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Am I tempting food poisoning?
September 12, 2008 8:25 AM   Subscribe

Aw crap, I left some salmon out overnight. Is it still safe to eat?

Still in a sealed package, in a shoulder-bag in a slighly chilly room. Hoping that a food-safety expert will read this before dinnertime, GMT. I don't like food poisoning, but I don't like not eating a tasty dinner when I could eat a tasty dinner.
posted by nímwunnan to Food & Drink (34 answers total) 2 users marked this as a favorite
 
Raw salmon? Out of refrigeration overnight?

I would not eat it. Fish goes bad alarmingly quickly.

Sorry about your dinner.
posted by rtha at 8:27 AM on September 12, 2008


eat it, it will be fine.
posted by seawallrunner at 8:28 AM on September 12, 2008


Yeah, after like 4 hours it wouldn't be edible. Minimizing the time between fridge and pan is best. Overnight...I wouldn't eat it, but I am more paranoid about these things than most.
posted by cjorgensen at 8:29 AM on September 12, 2008


Cost of any sort of food poisoning > cost of new salmon.
posted by Inspector.Gadget at 8:29 AM on September 12, 2008


I'm a huge proponent and fan of the "just eat it" crowd. But fish goes bad REALLY fast. I wouldn't risk it, and that's saying a lot. Though I'd definitely give it a good smell first.... juuuust in case.
posted by Grither at 8:31 AM on September 12, 2008


How's it smell? If it doesn't smell off, I would definitely eat it.
posted by Greg Nog at 8:31 AM on September 12, 2008


And properly cooked to the correct internal temperature should kill anything bad (my meat thermometer has temps. for the different meats right n it, but is not at hand). I still would buy new salmon.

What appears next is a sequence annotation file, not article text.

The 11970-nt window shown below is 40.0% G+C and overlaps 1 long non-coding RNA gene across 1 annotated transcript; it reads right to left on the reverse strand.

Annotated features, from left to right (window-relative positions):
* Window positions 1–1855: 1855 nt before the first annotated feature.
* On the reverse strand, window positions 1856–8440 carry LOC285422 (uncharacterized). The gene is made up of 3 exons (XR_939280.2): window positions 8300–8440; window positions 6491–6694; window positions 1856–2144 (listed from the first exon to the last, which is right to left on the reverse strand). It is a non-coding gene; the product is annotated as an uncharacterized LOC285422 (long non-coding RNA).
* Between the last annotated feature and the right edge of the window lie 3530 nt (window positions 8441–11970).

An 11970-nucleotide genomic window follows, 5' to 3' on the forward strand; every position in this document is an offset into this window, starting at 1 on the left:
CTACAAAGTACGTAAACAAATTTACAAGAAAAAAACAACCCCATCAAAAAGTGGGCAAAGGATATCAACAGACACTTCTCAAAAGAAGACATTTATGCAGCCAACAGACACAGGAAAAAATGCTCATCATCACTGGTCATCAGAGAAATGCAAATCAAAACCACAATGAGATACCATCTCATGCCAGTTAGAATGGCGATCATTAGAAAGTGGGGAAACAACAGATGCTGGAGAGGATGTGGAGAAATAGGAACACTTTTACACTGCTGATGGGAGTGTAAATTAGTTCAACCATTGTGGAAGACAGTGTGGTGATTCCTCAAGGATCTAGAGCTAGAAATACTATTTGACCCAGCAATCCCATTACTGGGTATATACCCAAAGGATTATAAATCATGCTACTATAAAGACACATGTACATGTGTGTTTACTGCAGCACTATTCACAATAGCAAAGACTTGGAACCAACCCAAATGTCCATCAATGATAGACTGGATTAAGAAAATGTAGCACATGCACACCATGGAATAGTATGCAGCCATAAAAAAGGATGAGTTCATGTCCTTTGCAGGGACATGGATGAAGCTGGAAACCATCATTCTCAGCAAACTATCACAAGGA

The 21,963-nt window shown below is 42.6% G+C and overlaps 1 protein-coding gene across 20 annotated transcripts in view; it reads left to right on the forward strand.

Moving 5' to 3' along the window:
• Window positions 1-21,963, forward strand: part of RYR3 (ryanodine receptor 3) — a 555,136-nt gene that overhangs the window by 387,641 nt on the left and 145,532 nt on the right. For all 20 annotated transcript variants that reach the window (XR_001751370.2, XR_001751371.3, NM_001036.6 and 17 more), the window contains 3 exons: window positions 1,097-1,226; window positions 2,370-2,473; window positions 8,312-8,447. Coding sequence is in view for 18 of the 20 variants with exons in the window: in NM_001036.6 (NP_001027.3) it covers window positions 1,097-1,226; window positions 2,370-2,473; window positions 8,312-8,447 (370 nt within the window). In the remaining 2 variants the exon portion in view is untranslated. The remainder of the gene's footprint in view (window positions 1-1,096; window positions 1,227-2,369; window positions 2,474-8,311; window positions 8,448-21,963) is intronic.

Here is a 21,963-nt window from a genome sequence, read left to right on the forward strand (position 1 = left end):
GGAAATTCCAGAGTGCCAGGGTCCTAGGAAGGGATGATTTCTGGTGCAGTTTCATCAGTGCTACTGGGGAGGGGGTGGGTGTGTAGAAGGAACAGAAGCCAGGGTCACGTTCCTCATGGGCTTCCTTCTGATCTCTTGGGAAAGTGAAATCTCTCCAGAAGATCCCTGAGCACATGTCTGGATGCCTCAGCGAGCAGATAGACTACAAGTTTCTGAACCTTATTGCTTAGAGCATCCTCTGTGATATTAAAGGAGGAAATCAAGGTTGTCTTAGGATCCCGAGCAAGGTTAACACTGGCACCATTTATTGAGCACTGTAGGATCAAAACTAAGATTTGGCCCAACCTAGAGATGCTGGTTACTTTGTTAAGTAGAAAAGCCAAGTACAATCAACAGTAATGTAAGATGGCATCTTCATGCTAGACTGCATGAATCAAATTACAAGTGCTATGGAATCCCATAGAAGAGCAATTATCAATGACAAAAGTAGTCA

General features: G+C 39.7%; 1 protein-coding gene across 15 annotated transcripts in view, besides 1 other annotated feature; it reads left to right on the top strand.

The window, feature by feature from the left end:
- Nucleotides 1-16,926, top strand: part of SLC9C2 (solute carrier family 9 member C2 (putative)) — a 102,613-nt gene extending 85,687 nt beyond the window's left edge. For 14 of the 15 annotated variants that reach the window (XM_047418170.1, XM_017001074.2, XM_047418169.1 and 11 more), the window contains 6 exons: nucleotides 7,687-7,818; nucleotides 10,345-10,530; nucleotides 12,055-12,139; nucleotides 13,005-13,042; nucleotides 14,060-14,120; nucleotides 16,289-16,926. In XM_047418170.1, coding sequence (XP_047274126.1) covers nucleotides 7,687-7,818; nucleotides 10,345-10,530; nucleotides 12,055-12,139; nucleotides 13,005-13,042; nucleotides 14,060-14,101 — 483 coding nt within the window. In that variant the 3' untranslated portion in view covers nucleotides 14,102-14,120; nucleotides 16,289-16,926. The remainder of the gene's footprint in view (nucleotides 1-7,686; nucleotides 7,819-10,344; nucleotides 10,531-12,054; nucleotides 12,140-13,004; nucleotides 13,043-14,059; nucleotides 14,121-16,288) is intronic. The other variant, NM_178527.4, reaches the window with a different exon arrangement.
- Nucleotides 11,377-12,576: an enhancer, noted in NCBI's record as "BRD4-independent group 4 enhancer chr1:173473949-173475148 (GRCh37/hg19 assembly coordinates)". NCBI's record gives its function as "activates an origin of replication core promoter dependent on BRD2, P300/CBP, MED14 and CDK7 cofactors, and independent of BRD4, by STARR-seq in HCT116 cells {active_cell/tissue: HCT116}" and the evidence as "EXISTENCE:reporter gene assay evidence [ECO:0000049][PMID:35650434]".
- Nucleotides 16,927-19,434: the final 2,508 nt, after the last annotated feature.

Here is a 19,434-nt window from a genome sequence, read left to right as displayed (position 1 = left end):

posted by cjorgensen at 8:33 AM on September 12, 2008


DTMFA (musty fish)
posted by Zed_Lopez at 8:53 AM on September 12, 2008 [1 favorite]


I too usually risk it. But in this case I'd be more cautious. Give it a smell, and if you decide to go for it, overcook it. And by over cook it I mean well-done instead of the MR that Salmon should be eaten at.
posted by piedmont at 8:53 AM on September 12, 2008


Cost of any sort of food poisoning > misery of overcooked fish >cost of new salmon.
posted by Omission at 8:55 AM on September 12, 2008


when in doubt, throw it out!
posted by cvoixjames at 9:00 AM on September 12, 2008


Ack!! No! No! No! -- cooking food to the target internal temperature does not guarantee that any microbial danger is vanquished.

It's the toxins or spores that can be left behind by the bacteria, even if those bacteria get killed, that can make you ill even after cooking. Staphylococcus aureus can leave toxins behind, and Clostridium perfringens, Clostridium botulinum (yes botulism), and Bacillus cereus can leave behind heat-resistant spores.